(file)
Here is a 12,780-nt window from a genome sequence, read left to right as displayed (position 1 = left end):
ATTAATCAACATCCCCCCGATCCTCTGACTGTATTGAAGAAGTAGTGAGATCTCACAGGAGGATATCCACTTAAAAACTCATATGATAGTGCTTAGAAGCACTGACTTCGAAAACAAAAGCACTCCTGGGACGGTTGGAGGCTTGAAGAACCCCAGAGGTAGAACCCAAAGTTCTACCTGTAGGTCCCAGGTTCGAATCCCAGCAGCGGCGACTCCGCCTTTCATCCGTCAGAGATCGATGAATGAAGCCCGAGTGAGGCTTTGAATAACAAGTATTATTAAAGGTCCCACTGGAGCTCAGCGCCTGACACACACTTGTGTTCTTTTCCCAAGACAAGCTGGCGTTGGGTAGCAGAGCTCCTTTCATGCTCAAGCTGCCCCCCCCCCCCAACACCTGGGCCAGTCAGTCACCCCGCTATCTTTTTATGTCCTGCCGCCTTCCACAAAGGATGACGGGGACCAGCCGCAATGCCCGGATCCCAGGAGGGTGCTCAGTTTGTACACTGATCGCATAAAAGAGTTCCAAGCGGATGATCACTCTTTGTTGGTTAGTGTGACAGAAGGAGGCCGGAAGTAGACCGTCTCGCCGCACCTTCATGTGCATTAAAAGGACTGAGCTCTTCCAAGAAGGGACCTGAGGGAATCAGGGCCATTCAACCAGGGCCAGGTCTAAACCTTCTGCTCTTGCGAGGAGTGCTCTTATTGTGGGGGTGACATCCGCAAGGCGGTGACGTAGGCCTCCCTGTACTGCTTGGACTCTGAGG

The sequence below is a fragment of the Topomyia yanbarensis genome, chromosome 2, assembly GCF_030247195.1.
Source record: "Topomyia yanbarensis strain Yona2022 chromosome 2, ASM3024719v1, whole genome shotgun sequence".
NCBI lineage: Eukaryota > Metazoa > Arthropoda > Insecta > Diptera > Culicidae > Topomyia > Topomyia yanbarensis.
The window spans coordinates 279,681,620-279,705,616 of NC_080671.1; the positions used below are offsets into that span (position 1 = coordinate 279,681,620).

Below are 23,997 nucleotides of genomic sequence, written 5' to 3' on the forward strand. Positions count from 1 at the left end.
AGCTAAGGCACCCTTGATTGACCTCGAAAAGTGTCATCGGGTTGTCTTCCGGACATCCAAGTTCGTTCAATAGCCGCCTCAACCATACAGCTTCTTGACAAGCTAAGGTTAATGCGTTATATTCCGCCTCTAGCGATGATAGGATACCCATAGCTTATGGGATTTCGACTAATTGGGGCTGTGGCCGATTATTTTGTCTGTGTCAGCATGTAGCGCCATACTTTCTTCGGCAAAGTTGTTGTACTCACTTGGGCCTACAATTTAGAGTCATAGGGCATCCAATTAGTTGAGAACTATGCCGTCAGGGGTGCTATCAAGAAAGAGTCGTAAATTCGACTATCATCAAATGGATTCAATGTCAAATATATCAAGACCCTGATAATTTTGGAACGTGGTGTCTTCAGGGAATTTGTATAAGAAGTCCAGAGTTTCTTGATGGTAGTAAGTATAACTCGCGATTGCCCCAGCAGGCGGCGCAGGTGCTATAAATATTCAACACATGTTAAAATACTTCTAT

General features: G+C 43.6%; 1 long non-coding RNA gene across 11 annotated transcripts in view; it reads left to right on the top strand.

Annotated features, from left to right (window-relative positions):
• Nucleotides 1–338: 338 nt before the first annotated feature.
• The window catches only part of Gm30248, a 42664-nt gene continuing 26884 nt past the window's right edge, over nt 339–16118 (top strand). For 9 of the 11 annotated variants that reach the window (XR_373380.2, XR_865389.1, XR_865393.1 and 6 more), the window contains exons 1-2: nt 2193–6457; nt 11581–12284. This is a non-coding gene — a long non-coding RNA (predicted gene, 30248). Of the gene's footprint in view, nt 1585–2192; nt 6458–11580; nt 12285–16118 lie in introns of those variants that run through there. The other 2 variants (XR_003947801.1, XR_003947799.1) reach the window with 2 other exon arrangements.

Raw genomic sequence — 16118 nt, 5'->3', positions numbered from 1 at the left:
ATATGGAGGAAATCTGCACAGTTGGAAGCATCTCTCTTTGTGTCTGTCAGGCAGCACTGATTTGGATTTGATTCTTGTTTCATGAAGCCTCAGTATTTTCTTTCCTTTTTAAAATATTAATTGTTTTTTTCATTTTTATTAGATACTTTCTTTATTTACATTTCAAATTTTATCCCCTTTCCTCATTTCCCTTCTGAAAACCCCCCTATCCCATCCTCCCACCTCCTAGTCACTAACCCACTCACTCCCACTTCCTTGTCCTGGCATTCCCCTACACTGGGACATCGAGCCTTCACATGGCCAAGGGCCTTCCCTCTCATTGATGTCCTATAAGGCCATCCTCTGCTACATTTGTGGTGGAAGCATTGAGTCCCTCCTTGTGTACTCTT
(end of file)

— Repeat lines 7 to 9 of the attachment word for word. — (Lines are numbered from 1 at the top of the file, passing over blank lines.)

Below are 23,997 nucleotides of genomic sequence, written 5' to 3' on the forward strand. Positions count from 1 at the left end.
AGCTAAGGCACCCTTGATTGACCTCGAAAAGTGTCATCGGGTTGTCTTCCGGACATCCAAGTTCGTTCAATAGCCGCCTCAACCATACAGCTTCTTGACAAGCTAAGGTTAATGCGTTATATTCCGCCTCTAGCGATGATAGGATACCCATAGCTTATGGGATTTCGACTAATTGGGGCTGTGGCCGATTATTTTGTCTGTGTCAGCATGTAGCGCCATACTTTCTTCGGCAAAGTTGTTGTACTCACTTGGGCCTACAATTTAGAGTCATAGGGCATCCAATTAGTTGAGAACTATGCCGTCAGGGGTGCTATCAAGAAAGAGTCGTAAATTCGACTATCATCAAATGGATTCAATGTCAAATATATCAAGACCCTGATAATTTTGGAACGTGGTGTCTTCAGGGAATTTGTATAAGAAGTCCAGAGTTTCTTGATGGTAGTAAGTATAACTCGCGATTGCCCCAGCAGGCGGCGCAGGTGCTATAAATATTCAACACATGTTAAAATACTTCTAT

General features: G+C 43.6%; 1 long non-coding RNA gene across 11 annotated transcripts in view; it reads left to right on the top strand.